'Stock Market Is Overvalued By 100%' Says John Hussman in Chris Martenson Interview; Financial Repression Revisited
Guest Post from Peak Prosperity
In an exclusive interview of John Hussman by Peak Prosperity's Chris Martenson, Hussman says Stock Market Is Overvalued By 100%.
Chris Martenson: John Hussman is highly respected for his prodigious use of data and adherence to what it tells him about the state of the financial markets. His regular weekly market commentary is widely regarded as one of the best-researched, best-articulated publications available to money managers.
John's public appearances are rare, so we're especially grateful he made time to speak with us yesterday about the precarious state in which he sees global markets. Based on historical norms and averages, he calculates that the ZIRP and QE policies of the Fed and other world central banks have led to an overvaluation in the stock market where prices are 2 times higher than they should be:
John Hussman: What's interesting here is that if you think about equities, they're not a claim on next year's prediction of earnings by Wall Street analysts. A stock, in fact any security, is a claim on any long-term stream of cash flows that investors can expect to be delivered to them over a very long period of time.
When you look at equities you can calculate something called duration. It's essentially the effective life of a security over which you are collecting cash flows in return for the amount you pay. For the S&P 500 the duration is about 50 years. In other words it is a very, very long-term asset. The only reason you would want to price that asset based on your estimate of next year's earnings is if you were convinced that next year's earnings are actually representative of the very, very long-term stream -- and I'm talking 50 years or so of earnings that you're likely to get -- that those earnings are in a sense accurately proportional to the whole long-term stream.
What's amazing about that is that is it has never been true. It has never been true historically. If you look at corporate profits and especially corporate profit margins, they're one of the most cyclical and mean-reverting series in economics. Right now, we have corporate profits that are close to about 11% of GDP, but if you look at that series you will find that corporate profits as a share of GDP have always dropped back to about 5.5% or below in every single economic cycle including recent decades, including not only the financial crisis but 2002 and every other economic cycle we have been in.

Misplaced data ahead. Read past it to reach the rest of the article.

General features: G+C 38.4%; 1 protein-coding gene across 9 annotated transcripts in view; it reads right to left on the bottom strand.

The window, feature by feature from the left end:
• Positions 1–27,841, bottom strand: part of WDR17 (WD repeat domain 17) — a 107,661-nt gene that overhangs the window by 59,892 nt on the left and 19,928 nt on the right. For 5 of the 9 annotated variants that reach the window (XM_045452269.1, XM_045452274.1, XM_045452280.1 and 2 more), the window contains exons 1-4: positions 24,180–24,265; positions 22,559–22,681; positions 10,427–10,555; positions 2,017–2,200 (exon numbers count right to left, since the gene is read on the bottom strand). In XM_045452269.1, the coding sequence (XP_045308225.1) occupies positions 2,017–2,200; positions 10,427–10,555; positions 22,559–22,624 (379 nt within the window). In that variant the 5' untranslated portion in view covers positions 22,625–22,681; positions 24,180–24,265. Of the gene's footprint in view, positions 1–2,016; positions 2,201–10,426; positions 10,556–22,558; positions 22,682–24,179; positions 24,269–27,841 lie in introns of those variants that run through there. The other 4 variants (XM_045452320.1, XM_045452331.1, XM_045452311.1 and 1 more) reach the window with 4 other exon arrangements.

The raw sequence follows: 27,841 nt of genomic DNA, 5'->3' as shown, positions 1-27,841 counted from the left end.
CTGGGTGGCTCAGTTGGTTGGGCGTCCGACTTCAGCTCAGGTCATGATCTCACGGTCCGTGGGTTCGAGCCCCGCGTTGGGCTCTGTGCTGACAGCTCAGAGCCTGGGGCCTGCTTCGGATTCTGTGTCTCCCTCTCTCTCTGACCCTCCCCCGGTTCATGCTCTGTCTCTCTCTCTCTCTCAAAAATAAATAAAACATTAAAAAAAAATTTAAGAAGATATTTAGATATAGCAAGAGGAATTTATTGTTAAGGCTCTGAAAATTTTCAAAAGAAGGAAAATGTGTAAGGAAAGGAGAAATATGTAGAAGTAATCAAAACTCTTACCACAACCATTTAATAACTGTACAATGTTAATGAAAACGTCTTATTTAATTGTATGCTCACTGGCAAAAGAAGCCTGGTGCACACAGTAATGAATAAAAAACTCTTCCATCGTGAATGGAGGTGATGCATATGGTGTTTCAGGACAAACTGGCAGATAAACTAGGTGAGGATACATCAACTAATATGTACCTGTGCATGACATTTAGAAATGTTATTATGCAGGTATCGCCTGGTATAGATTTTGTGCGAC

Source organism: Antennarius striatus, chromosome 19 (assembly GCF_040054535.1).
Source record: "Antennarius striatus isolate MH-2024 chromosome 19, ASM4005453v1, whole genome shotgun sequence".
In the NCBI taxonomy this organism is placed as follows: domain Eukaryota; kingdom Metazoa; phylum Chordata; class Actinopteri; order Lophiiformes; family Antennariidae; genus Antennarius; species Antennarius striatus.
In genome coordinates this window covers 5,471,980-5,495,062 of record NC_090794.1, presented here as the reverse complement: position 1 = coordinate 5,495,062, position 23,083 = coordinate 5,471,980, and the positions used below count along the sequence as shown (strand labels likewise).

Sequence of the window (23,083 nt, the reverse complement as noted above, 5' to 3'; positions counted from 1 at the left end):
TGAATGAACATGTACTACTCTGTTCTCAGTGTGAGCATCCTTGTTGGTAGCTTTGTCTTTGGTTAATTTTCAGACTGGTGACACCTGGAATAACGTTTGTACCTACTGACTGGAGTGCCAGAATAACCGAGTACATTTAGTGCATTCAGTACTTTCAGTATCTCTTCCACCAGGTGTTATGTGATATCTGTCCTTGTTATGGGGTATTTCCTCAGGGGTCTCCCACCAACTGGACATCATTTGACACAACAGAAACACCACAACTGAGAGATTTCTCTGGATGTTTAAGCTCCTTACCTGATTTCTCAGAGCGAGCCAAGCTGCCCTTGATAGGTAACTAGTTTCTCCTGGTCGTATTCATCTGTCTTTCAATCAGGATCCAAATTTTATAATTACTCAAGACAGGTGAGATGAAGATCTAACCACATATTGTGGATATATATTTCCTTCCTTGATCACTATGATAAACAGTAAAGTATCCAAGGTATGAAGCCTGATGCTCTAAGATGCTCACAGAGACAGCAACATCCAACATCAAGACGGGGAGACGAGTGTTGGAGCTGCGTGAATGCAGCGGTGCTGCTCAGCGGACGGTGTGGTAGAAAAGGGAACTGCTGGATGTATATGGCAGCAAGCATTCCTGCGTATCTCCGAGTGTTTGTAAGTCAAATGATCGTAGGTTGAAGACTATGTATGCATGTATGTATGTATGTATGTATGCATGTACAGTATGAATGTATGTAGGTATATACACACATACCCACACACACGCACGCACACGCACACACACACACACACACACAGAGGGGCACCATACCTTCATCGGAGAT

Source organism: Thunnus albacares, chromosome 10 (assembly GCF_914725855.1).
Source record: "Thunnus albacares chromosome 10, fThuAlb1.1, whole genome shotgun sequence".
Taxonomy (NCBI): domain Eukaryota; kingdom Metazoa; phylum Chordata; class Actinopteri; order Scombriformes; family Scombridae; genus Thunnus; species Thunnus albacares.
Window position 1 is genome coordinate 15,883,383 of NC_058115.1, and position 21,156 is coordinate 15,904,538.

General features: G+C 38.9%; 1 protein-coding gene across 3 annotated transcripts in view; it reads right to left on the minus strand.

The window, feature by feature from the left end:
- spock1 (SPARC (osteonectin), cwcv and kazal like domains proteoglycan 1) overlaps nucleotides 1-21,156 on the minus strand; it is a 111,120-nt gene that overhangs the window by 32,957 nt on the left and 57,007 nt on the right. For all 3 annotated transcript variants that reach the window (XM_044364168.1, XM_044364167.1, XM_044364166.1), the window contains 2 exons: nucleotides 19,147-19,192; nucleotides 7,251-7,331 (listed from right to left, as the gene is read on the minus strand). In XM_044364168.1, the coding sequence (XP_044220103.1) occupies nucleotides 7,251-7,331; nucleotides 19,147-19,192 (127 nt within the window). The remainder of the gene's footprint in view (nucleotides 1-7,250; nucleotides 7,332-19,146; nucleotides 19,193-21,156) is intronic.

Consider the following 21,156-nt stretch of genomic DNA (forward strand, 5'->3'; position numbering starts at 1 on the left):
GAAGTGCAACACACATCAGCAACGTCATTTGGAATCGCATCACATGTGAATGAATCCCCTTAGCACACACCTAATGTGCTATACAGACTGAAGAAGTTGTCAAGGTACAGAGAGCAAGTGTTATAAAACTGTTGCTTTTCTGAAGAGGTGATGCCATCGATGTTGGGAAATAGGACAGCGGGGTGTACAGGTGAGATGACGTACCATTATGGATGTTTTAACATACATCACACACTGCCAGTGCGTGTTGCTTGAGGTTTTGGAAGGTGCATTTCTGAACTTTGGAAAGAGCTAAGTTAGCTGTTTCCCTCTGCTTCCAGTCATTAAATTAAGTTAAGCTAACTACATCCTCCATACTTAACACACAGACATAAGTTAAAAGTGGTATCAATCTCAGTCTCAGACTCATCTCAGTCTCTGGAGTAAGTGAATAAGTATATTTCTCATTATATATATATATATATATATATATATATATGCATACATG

Right now stocks as a multiple of last year's expected earnings may look only modestly over valued or modestly richly valued. Really if you look at the measures of valuation that are most correlated to the returns that stocks deliver over time say over seven years or over the next 10 years the S&P 500 in our estimation is about double the level of valuation that would give investors a normal rate of return.
So right now, we've got stocks valued at a point where we estimate the 10 year prospective return on the S&P 500 will be about 1.6 to 1.7% annualized -- talking right now with the S&P 500 at 2032 as of today's close.
Chris Martenson: I guess 1.6 or 7% doesn't sound bad if you are getting 0% on your risk-free money, I guess. But this says that any move by the Fed to normalize -- which means rates have to go up -- any move to drain liquidity from the system is going to have its own impact. If we held all things equal, a normalization effort is going to then basically expose that the stock market is roughly overvalued by 100%.
John Hussman: 100%, yes. I actually think the case is a little bit harsher than that; in fact, quite a bit harsher than that.
The idea that well, "1.7% isn't so bad" or "1.6% isn't so bad" ignores the fact that really in every market cycle and economic cycle we have had a point where stocks were fairly valued or undervalued.The only cycle in which we didn't see that was actually the 2002 low where stocks actually ended that decline at an overvalued level on a historical basis. But valuations were still relatively high on a historical basis in 2002. They got slightly undervalued in 2009, but not deeply.